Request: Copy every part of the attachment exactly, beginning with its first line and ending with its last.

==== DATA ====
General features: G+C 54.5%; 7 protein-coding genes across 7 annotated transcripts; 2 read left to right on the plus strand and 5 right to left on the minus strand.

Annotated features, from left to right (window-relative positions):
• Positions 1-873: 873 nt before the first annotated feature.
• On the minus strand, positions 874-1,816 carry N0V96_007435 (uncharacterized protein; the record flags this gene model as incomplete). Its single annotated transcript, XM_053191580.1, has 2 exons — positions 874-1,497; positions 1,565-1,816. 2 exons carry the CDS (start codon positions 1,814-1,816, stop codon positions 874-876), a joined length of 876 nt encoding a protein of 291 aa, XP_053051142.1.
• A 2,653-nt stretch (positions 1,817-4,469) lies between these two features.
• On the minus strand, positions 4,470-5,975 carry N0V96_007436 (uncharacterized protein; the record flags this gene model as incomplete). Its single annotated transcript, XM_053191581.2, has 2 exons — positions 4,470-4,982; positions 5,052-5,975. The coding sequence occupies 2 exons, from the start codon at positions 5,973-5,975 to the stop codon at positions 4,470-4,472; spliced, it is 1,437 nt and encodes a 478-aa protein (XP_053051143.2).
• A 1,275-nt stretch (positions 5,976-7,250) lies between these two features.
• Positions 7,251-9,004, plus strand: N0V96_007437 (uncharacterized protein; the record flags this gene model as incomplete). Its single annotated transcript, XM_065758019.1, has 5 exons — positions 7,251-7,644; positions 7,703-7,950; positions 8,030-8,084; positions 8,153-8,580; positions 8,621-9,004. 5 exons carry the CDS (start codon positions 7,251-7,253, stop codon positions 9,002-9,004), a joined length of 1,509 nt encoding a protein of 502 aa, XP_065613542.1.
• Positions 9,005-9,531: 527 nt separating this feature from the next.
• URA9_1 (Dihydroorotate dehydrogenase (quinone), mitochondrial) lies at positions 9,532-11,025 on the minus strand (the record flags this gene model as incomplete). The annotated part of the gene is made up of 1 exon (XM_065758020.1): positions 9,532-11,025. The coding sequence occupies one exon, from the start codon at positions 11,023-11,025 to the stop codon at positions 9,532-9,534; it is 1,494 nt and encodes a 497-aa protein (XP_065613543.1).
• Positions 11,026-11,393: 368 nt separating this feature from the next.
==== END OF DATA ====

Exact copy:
General features: G+C 54.5%; 7 protein-coding genes across 7 annotated transcripts; 2 read left to right on the plus strand and 5 right to left on the minus strand.

Annotated features, from left to right (window-relative positions):
• Positions 1-873: 873 nt before the first annotated feature.
• On the minus strand, positions 874-1,816 carry N0V96_007435 (uncharacterized protein; the record flags this gene model as incomplete). Its single annotated transcript, XM_053191580.1, has 2 exons — positions 874-1,497; positions 1,565-1,816. 2 exons carry the CDS (start codon positions 1,814-1,816, stop codon positions 874-876), a joined length of 876 nt encoding a protein of 291 aa, XP_053051142.1.
• A 2,653-nt stretch (positions 1,817-4,469) lies between these two features.
• On the minus strand, positions 4,470-5,975 carry N0V96_007436 (uncharacterized protein; the record flags this gene model as incomplete). Its single annotated transcript, XM_053191581.2, has 2 exons — positions 4,470-4,982; positions 5,052-5,975. The coding sequence occupies 2 exons, from the start codon at positions 5,973-5,975 to the stop codon at positions 4,470-4,472; spliced, it is 1,437 nt and encodes a 478-aa protein (XP_053051143.2).
• A 1,275-nt stretch (positions 5,976-7,250) lies between these two features.
• Positions 7,251-9,004, plus strand: N0V96_007437 (uncharacterized protein; the record flags this gene model as incomplete). Its single annotated transcript, XM_065758019.1, has 5 exons — positions 7,251-7,644; positions 7,703-7,950; positions 8,030-8,084; positions 8,153-8,580; positions 8,621-9,004. 5 exons carry the CDS (start codon positions 7,251-7,253, stop codon positions 9,002-9,004), a joined length of 1,509 nt encoding a protein of 502 aa, XP_065613542.1.
• Positions 9,005-9,531: 527 nt separating this feature from the next.
• URA9_1 (Dihydroorotate dehydrogenase (quinone), mitochondrial) lies at positions 9,532-11,025 on the minus strand (the record flags this gene model as incomplete). The annotated part of the gene is made up of 1 exon (XM_065758020.1): positions 9,532-11,025. The coding sequence occupies one exon, from the start codon at positions 11,023-11,025 to the stop codon at positions 9,532-9,534; it is 1,494 nt and encodes a 497-aa protein (XP_065613543.1).
• Positions 11,026-11,393: 368 nt separating this feature from the next.